57. Traditional saunas are made from all kinds of wood, but the five most popular woods used for saunas are cedar, hemlock, spruce, fir and pine. 

 

58. Cedar wood is the most popular wood for saunas due to its naturally occurring anti-microbial properties and warm, inviting sauna aroma. 

 

59. Thermory Barrel Saunas use thermally modified Nordic Spruce to create some of the strongest, most durable barrel saunas on the market.

 

60. Some electric sauna heaters are small enough to fit into a closet. 

 

61. You can convert interesting and fun spaces into saunas.  All you need is your imagination, some nice wood and a few tools.  Check out this sauna Ted built with our help up in Vermont! 

 

62. Sauna enthusiasts have converted all kinds of spaces into saunas.  One of the coolest is this gondola sauna!

 

63. How are you going to control your sauna?  Wi-Fi Saunas are gaining in popularity and you can certainly turn your DIY Sauna into a Wi-Fi Sauna with the Huum UKU WiFi Control. 

 

64. Should you insulate your sauna?  Most outdoor saunas don't actually use insulation, but if you plan on building an indoor sauna you may consider insulating your sauna

 

65. How are you going to ventilate your sauna?  It's counterintuitive, but a vent creates air flow and prevents the hot air in your sauna from gathering at the top.  Barrel saunas especially work well with a little ventilation. There are even a few different methods of thought about how to ventilate your sauna. 

 

66. Even the placement of the temperature sensor in your sauna can make a huge difference! Because hot air rises the sensor will always read a little cooler in temperature the lower it is.  The higher your sauna thermometer, the higher the temp reading.  If you want your sauna to get up to 200 degrees consider placing your thermometer lower. 

 

67. Small water features are a great addition to any DIY sauna. 

 

68. Install a vapor barrier in your sauna to prevent moisture related damage and reflect heat back into the sauna.  If you install insulation in your sauna a vapor barrier is required to prevent moisture and water from getting into the insulation.  

 

69. Two-tiered benches in your sauna is ideal and allows for more people to spread out and relax as they enjoy their sauna sessions.  The lower bench is generally about 18 inches off the floor and the upper bench should be about 36 inches off the floor.  Both benches are typically 18-24 inches deep.  

 

70. What accessories should you add to your sauna?  There are backrests, custom doors, safety rails and all kinds of different accessories.  One of my favorite things to add to your sauna is chromotherapy lighting.  

Barrel Saunas

71. Barrel saunas are some of the most popular type of outdoor saunas in the world, and are perfect for cold weather climates, particularly Thermory Barrel Saunas, which are made from thermally modified wood designed to withstand harsh winters.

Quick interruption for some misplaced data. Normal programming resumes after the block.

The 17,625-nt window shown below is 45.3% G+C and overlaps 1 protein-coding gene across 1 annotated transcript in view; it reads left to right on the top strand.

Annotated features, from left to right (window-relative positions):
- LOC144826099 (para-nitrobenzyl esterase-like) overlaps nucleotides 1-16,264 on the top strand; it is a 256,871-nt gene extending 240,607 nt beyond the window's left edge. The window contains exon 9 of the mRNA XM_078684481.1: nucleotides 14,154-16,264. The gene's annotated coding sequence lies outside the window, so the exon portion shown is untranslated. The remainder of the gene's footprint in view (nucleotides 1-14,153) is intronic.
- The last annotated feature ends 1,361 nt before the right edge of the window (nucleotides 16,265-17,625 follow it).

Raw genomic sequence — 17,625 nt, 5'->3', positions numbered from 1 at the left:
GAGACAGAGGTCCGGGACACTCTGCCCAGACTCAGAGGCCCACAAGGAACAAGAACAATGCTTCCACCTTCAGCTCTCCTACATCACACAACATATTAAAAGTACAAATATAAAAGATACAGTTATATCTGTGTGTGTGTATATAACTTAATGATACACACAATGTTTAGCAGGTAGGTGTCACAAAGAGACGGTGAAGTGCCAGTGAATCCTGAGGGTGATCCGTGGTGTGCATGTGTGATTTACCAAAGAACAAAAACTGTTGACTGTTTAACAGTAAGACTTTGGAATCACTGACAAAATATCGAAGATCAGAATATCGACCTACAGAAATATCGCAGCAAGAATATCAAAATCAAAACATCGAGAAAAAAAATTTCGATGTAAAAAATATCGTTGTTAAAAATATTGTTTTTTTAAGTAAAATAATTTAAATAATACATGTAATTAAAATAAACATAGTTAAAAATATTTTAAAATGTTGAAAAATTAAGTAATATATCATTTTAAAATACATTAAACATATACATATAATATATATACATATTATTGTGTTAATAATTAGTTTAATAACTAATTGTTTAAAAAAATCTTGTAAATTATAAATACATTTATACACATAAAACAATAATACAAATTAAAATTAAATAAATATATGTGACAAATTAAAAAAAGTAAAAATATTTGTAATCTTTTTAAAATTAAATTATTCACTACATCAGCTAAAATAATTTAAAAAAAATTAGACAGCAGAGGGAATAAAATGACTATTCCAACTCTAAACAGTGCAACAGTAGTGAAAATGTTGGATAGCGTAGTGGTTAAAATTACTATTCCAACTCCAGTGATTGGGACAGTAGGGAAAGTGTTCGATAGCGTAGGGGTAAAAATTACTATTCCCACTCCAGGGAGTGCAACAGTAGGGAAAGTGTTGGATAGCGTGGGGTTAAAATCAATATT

Outdoor Barrel Sauna

 

72. As you probably recall from junior high science class, heat rises.  But in a barrel sauna, heat rises and then keeps looping around the barrel, especially if you have a vent in your barrel sauna to create some air flow.  This is the primary reason for the design of the barrel sauna. 

 

73. You can use an electric sauna heater or a wood burning sauna stove in your barrel sauna.  Both have their pros and cons, and what you decide to go with is totally up to you! 

Huum Drop Electric Sauna Heater

 

74. Barrel saunas come in all kinds of different wood, but the most popular are cedar, hemlock or spruce. 

 

75. A panoramic window in your barrel sauna can make for a magical experience. 

 

76. Barrel saunas need to be tightened every once in a while because the wood expands and contracts.  The tighter you get the staves in your barrel sauna the more heat it will retain. 

 

77. Building your own barrel sauna might be easier than you think.  With easy to follow directions and a couple of friends you could have your barrel sauna up and running in an afternoon.  

 

78. Never underestimate the greatness of a porch on your barrel sauna.  This makes it easier to break up your sauna sessions into smaller chunks, and gives you a place to hang out as you cool down and wait to jump back in your sauna. 

 

 

79. Lighting is an often overlooked component to a barrel sauna.  We recommend adding lights under the benches in your barrel sauna to give your sauna sessions a relaxing ambiance. 

 

80. While most barrel saunas can withstand harsh weather, it's never a bad idea to add some kind of waterproof membrane or roofing to your barrel sauna.  This will ensure that it lasts for years to come. 

 

81. Because barrel saunas are typically so much larger than other types of saunas, they are ideal for stretching, yoga and other exercises.  They're also great for meditating. 

 

82. If you're able to put your barrel sauna close to a lake or river, that's really ideal.  15-20 minutes in the barrel sauna and then a few minutes in the water to cool off.  Rinse and repeat.  

All About Infrared Saunas

83. Unlike traditional saunas that heat the air in the sauna, infrared saunas use infrared light to directly heat your body.  Like the sun!

 Golden Designs Monaco Infrared Sauna

 

84. The actual air temperature in an infrared sauna only gets to about 135-140 degrees, making it easier to endure long infrared sauna sessions. 

 

85. The infrared spectrum of light has three different regions: far infrared, mid infrared and near infrared.  Infrared saunas utilizing all three areas of infrared light are full-spectrum infrared saunas. 

 

86. The near infrared region is the shortest infrared wavelength, and penetrates just below the skin, making it the best infrared region for wound healing, clearing up acne, wrinkles and fine lines.

 

87. Mid-Infrared helps with inflammation, cardiovascular wellness and overall healing.  Mid-Infrared is the most effective when paired with far-infrared light. 

 

88. Far-Infrared is the longest wavelength and penetrates the body the deepest, where toxins and other chemicals live.  The far-infrared spectrum also promotes vasodilation, causing your blood vessels to expand and improving blood flow throughout your body. 

 

89. Far Infrared Saunas are by far the most popular type of infrared sauna.  Although far infrared saunas penetrate the body the deepest you won't really notice any difference between far infrared, mid or near infrared while you're using the sauna.  They all get you the same level of sweaty, but the differences lie at the cellular level.